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Television

Zoe Wanamaker

Zoe Wanamaker, the recipient of numerous awards for both her stage and television work, is known to millions of cinemagoers worldwide for her role as Madam Hooch in the film Harry Potter and the Philosopher’s Stone (2001).

Barbara Walters

Barbara Walters has probably interviewed more statesmen and stars than any other journalist in history. Her numerous and timely TV interviews, both on the weekly newsmagazine 20/20 and on The Barbara Walters Specials, read like a "Who's Who" of newsmakers.

Wilma Shore

In 1929, at age sixteen, Wilma Shore went to Paris to study painting. Leo Stein, Gertrude Stein’s brother, declared her a leading talent of her generation. Years later, this prediction came true, but in another artistic area: Shore became a writer.

Dinah Shore

Dinah Shore, the quintessential American girl, was both America’s sweetheart in the 1940s and 1950s and a leading example of an independent woman in the 1970s. Her career spanned over forty years and included stints on the radio and in the movies. Her most enduring legacy, however, is her impressive vocal recordings and television shows.

Vivienne Segal

A talented singer/actor and superb comedian, Vivienne Segal enjoyed a lengthy career. She was best known for her role as Vera Simpson, the older woman in love with the “heel,” Joey (played by Gene Kelly), in the 1940 Rodgers and Hart musical Pal Joey.

Sallyann Amdur Sack

The contemporary pursuit of Jewish genealogy as a popular, worldwide movement began in the 1970s. Sometimes called the “godmother” of Jewish genealogy, Sallyann Amdur Sack has played a major role in its development as a pioneer, leader, and creative force.

Betty Ross

Journalist Betty Ross, best known for her interviews with celebrities, was born on July 15, 1900. She interviewed such noted literary, political, and religious personalities as Helen Fraser (a Liberal candidate for the British Parliament in 1923), author John Galsworthy, and Grand Rabbi Haim Nahoun of Egypt.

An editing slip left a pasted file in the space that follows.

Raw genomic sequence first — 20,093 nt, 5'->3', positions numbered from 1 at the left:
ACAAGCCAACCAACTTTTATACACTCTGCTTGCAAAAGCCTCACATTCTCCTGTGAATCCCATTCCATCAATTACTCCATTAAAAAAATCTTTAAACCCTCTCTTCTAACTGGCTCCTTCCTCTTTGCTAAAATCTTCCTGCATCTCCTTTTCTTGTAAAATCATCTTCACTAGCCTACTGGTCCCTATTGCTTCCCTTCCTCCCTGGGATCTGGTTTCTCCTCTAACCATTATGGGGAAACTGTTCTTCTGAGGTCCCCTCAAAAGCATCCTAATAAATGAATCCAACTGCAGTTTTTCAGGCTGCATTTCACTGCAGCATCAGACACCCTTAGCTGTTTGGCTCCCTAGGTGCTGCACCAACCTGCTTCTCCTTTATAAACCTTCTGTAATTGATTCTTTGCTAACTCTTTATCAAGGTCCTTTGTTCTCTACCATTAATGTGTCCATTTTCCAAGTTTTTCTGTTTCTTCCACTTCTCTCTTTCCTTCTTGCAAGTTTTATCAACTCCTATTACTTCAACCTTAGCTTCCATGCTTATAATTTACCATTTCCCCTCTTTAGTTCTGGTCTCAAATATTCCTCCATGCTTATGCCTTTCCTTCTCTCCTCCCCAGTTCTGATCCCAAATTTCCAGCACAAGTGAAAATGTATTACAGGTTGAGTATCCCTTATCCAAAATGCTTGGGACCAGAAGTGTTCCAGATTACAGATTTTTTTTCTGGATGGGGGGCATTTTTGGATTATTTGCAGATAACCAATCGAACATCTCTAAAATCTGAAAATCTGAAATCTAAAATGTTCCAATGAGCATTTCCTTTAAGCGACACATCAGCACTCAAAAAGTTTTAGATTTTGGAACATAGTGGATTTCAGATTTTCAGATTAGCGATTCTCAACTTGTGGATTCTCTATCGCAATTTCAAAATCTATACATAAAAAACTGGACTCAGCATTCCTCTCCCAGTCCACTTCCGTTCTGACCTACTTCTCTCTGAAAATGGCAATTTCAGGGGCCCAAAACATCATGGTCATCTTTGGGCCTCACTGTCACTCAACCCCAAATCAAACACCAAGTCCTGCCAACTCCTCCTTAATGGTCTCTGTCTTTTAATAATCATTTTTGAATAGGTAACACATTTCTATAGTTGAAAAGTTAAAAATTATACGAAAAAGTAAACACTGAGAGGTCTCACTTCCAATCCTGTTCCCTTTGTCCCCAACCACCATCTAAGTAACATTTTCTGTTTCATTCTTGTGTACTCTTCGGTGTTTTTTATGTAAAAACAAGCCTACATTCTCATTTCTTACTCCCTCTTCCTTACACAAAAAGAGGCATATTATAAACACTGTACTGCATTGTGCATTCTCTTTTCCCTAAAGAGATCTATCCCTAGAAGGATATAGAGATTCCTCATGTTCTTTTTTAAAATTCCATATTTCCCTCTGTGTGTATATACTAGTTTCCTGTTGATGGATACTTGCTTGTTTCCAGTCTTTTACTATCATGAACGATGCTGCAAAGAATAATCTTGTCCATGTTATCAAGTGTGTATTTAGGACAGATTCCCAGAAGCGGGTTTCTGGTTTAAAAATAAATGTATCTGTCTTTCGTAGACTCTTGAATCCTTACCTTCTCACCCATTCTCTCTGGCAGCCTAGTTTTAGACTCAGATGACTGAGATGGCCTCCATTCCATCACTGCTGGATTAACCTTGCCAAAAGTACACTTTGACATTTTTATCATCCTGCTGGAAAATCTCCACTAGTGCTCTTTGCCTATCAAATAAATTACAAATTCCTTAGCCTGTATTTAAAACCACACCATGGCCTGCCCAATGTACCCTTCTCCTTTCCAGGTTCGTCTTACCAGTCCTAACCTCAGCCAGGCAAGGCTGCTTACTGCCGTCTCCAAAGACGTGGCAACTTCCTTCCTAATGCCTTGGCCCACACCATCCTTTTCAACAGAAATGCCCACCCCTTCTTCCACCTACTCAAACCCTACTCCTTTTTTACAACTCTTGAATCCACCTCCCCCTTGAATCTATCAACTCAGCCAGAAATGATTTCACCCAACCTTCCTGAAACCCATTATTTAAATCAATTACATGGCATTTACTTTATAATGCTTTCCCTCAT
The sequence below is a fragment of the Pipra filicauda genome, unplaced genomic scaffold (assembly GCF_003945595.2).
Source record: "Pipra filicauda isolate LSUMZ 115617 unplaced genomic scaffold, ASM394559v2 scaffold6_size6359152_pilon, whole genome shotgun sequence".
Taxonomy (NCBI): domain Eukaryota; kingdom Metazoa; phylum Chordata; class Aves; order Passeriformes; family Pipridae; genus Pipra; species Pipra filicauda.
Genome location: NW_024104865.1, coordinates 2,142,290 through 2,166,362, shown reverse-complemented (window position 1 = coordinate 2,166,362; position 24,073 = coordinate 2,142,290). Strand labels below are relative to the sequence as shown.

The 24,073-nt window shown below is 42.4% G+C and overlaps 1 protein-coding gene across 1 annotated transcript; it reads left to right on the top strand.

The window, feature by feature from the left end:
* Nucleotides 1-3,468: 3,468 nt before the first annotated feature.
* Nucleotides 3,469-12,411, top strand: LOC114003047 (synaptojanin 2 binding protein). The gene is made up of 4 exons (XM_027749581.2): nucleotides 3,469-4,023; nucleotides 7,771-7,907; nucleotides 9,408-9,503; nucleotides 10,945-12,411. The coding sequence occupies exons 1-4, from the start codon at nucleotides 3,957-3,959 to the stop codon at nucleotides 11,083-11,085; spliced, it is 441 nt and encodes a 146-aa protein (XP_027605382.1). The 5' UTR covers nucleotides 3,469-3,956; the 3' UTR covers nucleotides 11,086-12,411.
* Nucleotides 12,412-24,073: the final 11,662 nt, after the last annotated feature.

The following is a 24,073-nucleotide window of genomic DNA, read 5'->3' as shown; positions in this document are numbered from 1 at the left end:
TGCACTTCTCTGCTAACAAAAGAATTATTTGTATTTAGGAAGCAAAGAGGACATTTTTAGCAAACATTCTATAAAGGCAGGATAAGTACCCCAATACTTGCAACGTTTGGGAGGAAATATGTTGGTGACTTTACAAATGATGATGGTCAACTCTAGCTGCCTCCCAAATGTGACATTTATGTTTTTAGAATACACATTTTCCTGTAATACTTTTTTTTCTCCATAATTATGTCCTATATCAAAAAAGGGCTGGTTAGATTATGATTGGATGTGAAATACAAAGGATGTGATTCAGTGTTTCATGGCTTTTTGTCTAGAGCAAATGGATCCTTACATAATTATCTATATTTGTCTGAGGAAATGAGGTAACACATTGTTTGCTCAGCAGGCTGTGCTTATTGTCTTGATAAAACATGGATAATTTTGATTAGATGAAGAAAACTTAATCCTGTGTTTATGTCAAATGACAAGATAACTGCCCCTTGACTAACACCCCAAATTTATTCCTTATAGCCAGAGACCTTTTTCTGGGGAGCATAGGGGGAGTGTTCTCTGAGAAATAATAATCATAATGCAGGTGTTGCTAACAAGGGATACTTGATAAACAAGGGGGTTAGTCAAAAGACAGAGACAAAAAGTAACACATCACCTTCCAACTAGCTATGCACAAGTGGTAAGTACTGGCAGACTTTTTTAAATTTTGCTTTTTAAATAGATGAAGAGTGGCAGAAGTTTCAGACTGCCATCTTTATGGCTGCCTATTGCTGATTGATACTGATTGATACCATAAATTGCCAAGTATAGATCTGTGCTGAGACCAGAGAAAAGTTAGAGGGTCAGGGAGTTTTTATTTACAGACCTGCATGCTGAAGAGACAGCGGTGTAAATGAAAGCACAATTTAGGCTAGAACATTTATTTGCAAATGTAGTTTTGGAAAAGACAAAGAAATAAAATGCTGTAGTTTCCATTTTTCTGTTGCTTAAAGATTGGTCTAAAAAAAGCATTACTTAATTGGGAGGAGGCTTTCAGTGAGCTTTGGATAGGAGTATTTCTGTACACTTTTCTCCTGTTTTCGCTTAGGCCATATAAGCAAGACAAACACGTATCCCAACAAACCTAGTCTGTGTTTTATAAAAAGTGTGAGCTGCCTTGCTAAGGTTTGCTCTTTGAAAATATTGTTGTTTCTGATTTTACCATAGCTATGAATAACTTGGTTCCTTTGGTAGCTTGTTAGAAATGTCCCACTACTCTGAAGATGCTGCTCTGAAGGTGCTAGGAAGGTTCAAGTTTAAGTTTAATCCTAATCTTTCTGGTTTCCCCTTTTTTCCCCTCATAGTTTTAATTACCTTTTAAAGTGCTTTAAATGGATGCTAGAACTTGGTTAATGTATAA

Roseanne

Surely the most controversial American comedian since Lenny Bruce, Roseanne exists at the intersection of feminism and the working class. In its nine-year run, Roseanne garnered high ratings and the attention of media critics and political writers. Though its star was never honored by the television establishment for her work, the success of the program launched this inelegant stand-up comedian to a highly visible platform for her own working-class feminism.

Hannah Toby Rose

The Brooklyn Museum was one of the pioneers of a comprehensive relationship between museum and public, and Hannah Toby Rose was the chief architect of that alliance.

Luise Rainer

Luise Rainer— whose ninety-five years have spanned everything from Jewish refugee to glamorous Hollywood star—is an inspiring reminder that it’s never too late to return for the “second act.”

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How to cite this page

Jewish Women's Archive. "Television." (Viewed on March 28, 2015) <http://jwa.org/topics/television>.

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